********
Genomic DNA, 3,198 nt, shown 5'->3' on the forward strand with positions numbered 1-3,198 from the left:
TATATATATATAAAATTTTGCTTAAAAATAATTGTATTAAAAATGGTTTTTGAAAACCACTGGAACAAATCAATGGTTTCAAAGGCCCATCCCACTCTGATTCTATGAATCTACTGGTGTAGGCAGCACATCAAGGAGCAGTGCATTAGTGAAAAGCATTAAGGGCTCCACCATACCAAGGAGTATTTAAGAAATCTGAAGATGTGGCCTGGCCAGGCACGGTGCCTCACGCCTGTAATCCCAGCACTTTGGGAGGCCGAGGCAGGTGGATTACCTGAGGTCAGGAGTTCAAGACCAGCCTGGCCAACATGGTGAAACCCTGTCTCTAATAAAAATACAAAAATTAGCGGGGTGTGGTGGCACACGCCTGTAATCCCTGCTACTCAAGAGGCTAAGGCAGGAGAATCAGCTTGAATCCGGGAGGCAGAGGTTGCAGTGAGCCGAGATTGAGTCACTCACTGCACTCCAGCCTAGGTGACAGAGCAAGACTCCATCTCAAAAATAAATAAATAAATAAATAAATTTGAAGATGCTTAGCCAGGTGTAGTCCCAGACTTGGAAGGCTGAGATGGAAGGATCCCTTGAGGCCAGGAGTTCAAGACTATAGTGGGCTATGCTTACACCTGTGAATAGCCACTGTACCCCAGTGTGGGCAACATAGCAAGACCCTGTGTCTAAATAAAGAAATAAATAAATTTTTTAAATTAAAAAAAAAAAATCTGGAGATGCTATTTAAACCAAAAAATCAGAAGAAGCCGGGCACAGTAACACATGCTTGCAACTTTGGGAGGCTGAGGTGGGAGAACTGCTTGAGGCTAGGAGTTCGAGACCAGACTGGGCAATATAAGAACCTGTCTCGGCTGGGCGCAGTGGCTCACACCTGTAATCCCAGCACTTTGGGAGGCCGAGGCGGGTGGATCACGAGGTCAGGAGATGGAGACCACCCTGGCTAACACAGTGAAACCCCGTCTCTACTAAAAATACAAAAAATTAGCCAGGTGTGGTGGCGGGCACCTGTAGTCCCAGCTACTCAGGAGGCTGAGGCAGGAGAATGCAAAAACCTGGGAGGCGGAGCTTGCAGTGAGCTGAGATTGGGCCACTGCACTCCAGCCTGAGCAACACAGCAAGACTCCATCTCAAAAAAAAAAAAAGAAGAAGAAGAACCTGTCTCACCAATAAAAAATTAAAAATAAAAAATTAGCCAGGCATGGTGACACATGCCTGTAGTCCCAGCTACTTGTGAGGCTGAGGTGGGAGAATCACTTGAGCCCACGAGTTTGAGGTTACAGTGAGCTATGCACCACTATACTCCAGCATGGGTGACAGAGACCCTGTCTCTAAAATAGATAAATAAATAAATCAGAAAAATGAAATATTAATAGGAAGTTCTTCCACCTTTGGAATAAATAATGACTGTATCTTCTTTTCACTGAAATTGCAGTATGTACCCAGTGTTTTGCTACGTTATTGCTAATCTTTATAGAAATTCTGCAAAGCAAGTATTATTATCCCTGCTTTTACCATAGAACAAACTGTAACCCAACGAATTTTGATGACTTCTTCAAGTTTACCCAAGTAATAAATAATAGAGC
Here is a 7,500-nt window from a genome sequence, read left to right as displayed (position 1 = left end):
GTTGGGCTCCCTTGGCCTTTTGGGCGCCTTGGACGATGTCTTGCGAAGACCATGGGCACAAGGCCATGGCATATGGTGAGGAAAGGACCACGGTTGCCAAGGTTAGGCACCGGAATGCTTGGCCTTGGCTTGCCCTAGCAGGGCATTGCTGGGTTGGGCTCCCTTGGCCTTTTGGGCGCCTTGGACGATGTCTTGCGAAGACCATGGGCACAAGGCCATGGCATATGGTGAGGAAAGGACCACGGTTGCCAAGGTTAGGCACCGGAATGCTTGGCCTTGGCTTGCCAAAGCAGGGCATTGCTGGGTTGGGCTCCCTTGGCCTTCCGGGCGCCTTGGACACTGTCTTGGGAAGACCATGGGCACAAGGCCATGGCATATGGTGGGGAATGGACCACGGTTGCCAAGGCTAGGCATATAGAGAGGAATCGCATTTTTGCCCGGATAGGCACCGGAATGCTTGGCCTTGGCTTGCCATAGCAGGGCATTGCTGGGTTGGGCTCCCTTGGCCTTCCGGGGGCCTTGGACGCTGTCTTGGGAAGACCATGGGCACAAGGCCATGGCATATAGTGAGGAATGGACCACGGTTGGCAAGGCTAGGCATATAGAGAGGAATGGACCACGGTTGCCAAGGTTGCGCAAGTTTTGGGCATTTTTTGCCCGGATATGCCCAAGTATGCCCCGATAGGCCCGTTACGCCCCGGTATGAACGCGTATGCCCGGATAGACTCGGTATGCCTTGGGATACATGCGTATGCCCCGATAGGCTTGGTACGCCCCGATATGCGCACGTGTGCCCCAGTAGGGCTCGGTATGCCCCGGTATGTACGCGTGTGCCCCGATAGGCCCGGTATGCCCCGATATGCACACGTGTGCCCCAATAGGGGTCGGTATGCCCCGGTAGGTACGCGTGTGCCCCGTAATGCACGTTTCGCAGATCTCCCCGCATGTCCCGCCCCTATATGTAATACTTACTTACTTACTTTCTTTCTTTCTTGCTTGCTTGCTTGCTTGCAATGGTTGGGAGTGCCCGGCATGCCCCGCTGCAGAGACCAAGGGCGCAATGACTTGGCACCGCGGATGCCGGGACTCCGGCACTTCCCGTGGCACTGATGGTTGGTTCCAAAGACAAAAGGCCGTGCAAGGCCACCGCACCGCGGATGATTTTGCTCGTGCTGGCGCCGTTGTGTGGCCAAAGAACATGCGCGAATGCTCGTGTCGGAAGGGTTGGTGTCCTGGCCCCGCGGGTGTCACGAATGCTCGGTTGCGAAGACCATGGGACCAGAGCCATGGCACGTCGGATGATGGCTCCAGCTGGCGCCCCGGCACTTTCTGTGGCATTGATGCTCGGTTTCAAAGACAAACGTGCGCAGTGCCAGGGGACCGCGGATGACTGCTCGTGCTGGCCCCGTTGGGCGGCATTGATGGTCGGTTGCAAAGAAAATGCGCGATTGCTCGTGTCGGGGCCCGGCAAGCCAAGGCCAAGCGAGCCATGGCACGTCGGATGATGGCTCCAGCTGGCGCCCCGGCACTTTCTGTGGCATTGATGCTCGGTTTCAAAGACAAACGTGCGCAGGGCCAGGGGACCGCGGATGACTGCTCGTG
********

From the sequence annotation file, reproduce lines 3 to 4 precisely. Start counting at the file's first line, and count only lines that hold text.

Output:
Here is a 7,500-nt window from a genome sequence, read left to right as displayed (position 1 = left end):
GTTGGGCTCCCTTGGCCTTTTGGGCGCCTTGGACGATGTCTTGCGAAGACCATGGGCACAAGGCCATGGCATATGGTGAGGAAAGGACCACGGTTGCCAAGGTTAGGCACCGGAATGCTTGGCCTTGGCTTGCCCTAGCAGGGCATTGCTGGGTTGGGCTCCCTTGGCCTTTTGGGCGCCTTGGACGATGTCTTGCGAAGACCATGGGCACAAGGCCATGGCATATGGTGAGGAAAGGACCACGGTTGCCAAGGTTAGGCACCGGAATGCTTGGCCTTGGCTTGCCAAAGCAGGGCATTGCTGGGTTGGGCTCCCTTGGCCTTCCGGGCGCCTTGGACACTGTCTTGGGAAGACCATGGGCACAAGGCCATGGCATATGGTGGGGAATGGACCACGGTTGCCAAGGCTAGGCATATAGAGAGGAATCGCATTTTTGCCCGGATAGGCACCGGAATGCTTGGCCTTGGCTTGCCATAGCAGGGCATTGCTGGGTTGGGCTCCCTTGGCCTTCCGGGGGCCTTGGACGCTGTCTTGGGAAGACCATGGGCACAAGGCCATGGCATATAGTGAGGAATGGACCACGGTTGGCAAGGCTAGGCATATAGAGAGGAATGGACCACGGTTGCCAAGGTTGCGCAAGTTTTGGGCATTTTTTGCCCGGATATGCCCAAGTATGCCCCGATAGGCCCGTTACGCCCCGGTATGAACGCGTATGCCCGGATAGACTCGGTATGCCTTGGGATACATGCGTATGCCCCGATAGGCTTGGTACGCCCCGATATGCGCACGTGTGCCCCAGTAGGGCTCGGTATGCCCCGGTATGTACGCGTGTGCCCCGATAGGCCCGGTATGCCCCGATATGCACACGTGTGCCCCAATAGGGGTCGGTATGCCCCGGTAGGTACGCGTGTGCCCCGTAATGCACGTTTCGCAGATCTCCCCGCATGTCCCGCCCCTATATGTAATACTTACTTACTTACTTTCTTTCTTTCTTGCTTGCTTGCTTGCTTGCAATGGTTGGGAGTGCCCGGCATGCCCCGCTGCAGAGACCAAGGGCGCAATGACTTGGCACCGCGGATGCCGGGACTCCGGCACTTCCCGTGGCACTGATGGTTGGTTCCAAAGACAAAAGGCCGTGCAAGGCCACCGCACCGCGGATGATTTTGCTCGTGCTGGCGCCGTTGTGTGGCCAAAGAACATGCGCGAATGCTCGTGTCGGAAGGGTTGGTGTCCTGGCCCCGCGGGTGTCACGAATGCTCGGTTGCGAAGACCATGGGACCAGAGCCATGGCACGTCGGATGATGGCTCCAGCTGGCGCCCCGGCACTTTCTGTGGCATTGATGCTCGGTTTCAAAGACAAACGTGCGCAGTGCCAGGGGACCGCGGATGACTGCTCGTGCTGGCCCCGTTGGGCGGCATTGATGGTCGGTTGCAAAGAAAATGCGCGATTGCTCGTGTCGGGGCCCGGCAAGCCAAGGCCAAGCGAGCCATGGCACGTCGGATGATGGCTCCAGCTGGCGCCCCGGCACTTTCTGTGGCATTGATGCTCGGTTTCAAAGACAAACGTGCGCAGGGCCAGGGGACCGCGGATGACTGCTCGTG